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When in university I used to get confused how a transistor (NPN) can draw current from ground. I'm now studying power amplifiers and again, this same configuration appears. How does Ir draw current from seemingly nothing/ground? enter image description here

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    \$\begingroup\$ Ground isn't nothing; it's just the voltage that you've arbitrarily chosen to call zero. Notice that the base-emitter junction is connected on the other side to a negative voltage. What matters is the voltage at the base minus the voltage at the emitter; voltage is always relative. \$\endgroup\$ – Hearth Apr 24 '18 at 15:29
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    \$\begingroup\$ Assume that Vcc > Gnd > -Vcc \$\endgroup\$ – Colin Apr 24 '18 at 15:33
  • \$\begingroup\$ Put the minus probe of a voltmeter to -Vcc and the plus probe of the voltmeter to ground. What voltage do you measure? \$\endgroup\$ – JRE Apr 24 '18 at 15:34
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Simply redraw the circuit and you will see from where this base current is coming from.

schematic

simulate this circuit – Schematic created using CircuitLab

As you can see the \$Q_2\$ base current is coming from \$\textrm{Vee}\$ voltage source.

And flows this path:

+Vee--->R1---> Q2 base-emitter junction--->-Vee

And remember that in the electronic ground is just a reference point, not a real Earth ground. And we are measure all our voltage with respect to this reference point called ground.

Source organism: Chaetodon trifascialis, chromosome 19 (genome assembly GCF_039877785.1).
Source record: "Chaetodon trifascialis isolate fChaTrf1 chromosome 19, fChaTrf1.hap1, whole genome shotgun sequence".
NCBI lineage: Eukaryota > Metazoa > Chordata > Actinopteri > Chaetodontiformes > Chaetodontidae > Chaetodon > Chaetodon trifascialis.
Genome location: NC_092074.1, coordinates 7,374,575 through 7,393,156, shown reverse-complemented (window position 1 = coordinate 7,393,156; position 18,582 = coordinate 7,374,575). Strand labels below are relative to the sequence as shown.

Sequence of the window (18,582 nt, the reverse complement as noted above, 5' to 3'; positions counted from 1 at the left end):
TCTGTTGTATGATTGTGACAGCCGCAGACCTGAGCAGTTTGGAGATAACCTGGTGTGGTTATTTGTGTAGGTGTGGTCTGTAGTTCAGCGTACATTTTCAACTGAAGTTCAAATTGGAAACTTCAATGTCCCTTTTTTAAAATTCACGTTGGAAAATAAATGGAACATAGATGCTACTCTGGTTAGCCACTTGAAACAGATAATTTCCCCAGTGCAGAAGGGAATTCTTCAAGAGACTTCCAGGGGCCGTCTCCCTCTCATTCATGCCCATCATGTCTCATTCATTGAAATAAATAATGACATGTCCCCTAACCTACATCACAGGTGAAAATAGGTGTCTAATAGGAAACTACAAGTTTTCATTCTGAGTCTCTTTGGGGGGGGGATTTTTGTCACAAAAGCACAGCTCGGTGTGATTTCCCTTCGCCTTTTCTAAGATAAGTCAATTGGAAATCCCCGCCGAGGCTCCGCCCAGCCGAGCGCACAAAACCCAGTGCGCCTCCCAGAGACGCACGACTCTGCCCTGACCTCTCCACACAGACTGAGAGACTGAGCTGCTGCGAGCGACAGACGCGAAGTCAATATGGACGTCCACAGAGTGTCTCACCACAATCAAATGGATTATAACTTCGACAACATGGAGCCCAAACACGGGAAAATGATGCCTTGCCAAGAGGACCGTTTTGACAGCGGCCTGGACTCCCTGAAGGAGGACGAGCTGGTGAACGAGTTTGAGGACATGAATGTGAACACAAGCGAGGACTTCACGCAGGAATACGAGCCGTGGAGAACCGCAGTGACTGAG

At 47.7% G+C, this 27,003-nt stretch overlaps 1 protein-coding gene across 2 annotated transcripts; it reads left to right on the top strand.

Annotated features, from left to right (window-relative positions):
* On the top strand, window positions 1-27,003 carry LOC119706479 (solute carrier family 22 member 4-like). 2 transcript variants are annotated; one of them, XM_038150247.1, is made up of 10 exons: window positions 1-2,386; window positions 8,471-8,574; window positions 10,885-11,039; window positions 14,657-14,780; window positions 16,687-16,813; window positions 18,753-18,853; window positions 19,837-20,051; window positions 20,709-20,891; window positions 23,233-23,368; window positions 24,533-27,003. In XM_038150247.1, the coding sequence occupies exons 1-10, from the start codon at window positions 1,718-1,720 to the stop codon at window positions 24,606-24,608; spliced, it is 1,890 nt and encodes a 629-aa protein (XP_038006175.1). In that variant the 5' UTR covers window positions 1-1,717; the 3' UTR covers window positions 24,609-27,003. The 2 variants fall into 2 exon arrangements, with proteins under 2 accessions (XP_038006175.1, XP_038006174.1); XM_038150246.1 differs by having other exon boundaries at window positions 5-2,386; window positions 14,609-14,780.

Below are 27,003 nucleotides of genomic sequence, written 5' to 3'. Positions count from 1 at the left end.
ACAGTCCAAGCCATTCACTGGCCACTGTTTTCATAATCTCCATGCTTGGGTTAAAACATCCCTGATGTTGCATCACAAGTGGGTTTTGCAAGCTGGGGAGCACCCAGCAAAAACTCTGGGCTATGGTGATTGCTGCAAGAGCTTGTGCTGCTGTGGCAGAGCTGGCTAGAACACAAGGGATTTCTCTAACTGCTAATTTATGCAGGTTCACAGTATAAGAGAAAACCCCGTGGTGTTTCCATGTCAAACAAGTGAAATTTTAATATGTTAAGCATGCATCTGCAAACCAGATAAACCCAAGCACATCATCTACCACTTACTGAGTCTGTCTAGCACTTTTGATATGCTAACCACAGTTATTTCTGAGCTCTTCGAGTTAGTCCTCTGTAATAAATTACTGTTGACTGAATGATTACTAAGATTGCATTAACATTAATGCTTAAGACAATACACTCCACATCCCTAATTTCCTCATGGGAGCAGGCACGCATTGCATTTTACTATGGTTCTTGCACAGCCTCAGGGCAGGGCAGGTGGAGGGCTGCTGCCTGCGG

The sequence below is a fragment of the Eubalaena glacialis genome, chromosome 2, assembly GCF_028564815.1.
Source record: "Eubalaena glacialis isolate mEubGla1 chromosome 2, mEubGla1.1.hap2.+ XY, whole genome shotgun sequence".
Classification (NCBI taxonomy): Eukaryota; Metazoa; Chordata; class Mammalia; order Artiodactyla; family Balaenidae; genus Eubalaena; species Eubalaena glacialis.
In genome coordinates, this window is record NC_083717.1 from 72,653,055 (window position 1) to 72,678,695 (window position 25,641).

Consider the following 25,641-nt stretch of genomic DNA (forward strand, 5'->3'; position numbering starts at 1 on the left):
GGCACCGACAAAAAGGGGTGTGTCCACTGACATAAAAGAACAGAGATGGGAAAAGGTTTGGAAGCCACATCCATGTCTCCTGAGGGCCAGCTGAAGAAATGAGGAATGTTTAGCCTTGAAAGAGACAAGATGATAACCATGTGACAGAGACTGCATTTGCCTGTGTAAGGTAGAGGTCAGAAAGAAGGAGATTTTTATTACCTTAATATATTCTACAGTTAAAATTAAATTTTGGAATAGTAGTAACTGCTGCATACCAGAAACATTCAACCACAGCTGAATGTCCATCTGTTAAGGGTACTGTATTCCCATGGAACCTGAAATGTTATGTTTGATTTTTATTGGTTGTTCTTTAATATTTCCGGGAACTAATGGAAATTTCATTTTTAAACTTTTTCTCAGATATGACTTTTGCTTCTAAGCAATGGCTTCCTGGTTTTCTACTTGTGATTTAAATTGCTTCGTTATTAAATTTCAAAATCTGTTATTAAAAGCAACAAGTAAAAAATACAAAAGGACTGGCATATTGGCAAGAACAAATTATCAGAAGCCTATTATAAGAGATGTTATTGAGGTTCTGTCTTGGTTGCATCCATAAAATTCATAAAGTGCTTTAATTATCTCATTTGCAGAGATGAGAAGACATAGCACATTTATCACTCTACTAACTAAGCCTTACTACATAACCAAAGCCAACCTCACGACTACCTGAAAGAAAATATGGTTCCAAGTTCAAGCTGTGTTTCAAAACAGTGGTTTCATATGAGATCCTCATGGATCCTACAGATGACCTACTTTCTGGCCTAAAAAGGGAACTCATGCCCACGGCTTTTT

enter image description here

To measure the voltage we need two points in the space. One of this point is treated as a reference point.

We have a very similar situation when we try to measure a height of an object. We need a reference point. The most common reference point is "above mean sea level".

But when you measure the height of the table in your house the floor now becomes your reference point.

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Current flows from the higher potential to the lower potential and since the base is connected to ground '0V' and the emitter is connected to a negative voltage which is less than 0V(because its negative!!).

The emitter base junction will be ON if the emitter voltage is sufficiently below ground.About 0.6V below ground for silicon transistors.

Since the base-emitter junctions is ON.Current will flow from ground through the base resistor to the base-emitter junction.This current constitutes the base current and hence a current from the collector of the lower transistor will flow to its emitter.

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There are two things to consider when thinking about "how could it work, having the base connected to ground?" - one is the DC question - how could the transistor ever be biased "on" to work, which others have tackled (basically: "ground" here is part way between the two power supply rails so the emitter is negative with respect to the base, so Q2, an NPN transistor, will be happily acting as a constant current sink - albeit with the slight complication that the current will be hard to control unless the diode is at the same temperature as the transistor!)

But the second part of the question is to look at the AC (signal) viewpoint - the emitter is connected to negative, the base also is getting no signal, so (you may ask) why should there be any signal on the output? The answer to that is the top transistor, fed with the input signal in an emitter-follower configuration, will determine the output voltage... if Q2 draws a constant (say) 100mA then if Q1's iE varies from 0 to 200mA the output current will vary between -100mA and +100mA.

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If you do your calculation with -Vcc = -15V and for example R=10k and diode voltage is 0.7V then you get this result;

Vcc=Ir*10k+0,7V then Ir = 1.43 ma

so connecting to ground doesn't mean it will not draw any current.

(KVL from left ground to -Vcc)

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